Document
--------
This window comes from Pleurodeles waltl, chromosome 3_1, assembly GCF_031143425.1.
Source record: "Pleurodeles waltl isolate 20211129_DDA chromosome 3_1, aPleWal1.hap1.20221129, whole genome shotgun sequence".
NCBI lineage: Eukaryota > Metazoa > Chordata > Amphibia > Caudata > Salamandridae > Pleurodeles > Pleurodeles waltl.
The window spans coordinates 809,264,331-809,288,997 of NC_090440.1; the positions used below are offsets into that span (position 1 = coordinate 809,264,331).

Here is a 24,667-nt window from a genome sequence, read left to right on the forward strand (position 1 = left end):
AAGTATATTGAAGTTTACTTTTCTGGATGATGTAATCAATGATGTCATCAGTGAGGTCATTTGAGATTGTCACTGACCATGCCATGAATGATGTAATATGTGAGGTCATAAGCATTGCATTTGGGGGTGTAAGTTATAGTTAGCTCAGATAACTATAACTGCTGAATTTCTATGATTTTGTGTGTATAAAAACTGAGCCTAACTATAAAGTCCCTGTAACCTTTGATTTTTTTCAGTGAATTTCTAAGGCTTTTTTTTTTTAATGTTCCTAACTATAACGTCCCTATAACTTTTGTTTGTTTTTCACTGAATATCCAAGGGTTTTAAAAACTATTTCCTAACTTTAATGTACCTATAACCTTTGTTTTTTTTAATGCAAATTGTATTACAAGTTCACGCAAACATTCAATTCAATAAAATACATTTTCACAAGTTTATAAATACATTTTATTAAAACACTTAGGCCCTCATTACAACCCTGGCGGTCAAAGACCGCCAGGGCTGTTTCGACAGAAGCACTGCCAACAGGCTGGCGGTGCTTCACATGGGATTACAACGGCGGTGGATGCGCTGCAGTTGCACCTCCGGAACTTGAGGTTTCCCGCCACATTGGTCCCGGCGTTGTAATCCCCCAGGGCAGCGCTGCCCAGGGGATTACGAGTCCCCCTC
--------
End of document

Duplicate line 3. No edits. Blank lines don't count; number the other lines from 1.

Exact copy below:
NCBI lineage: Eukaryota > Metazoa > Chordata > Amphibia > Caudata > Salamandridae > Pleurodeles > Pleurodeles waltl.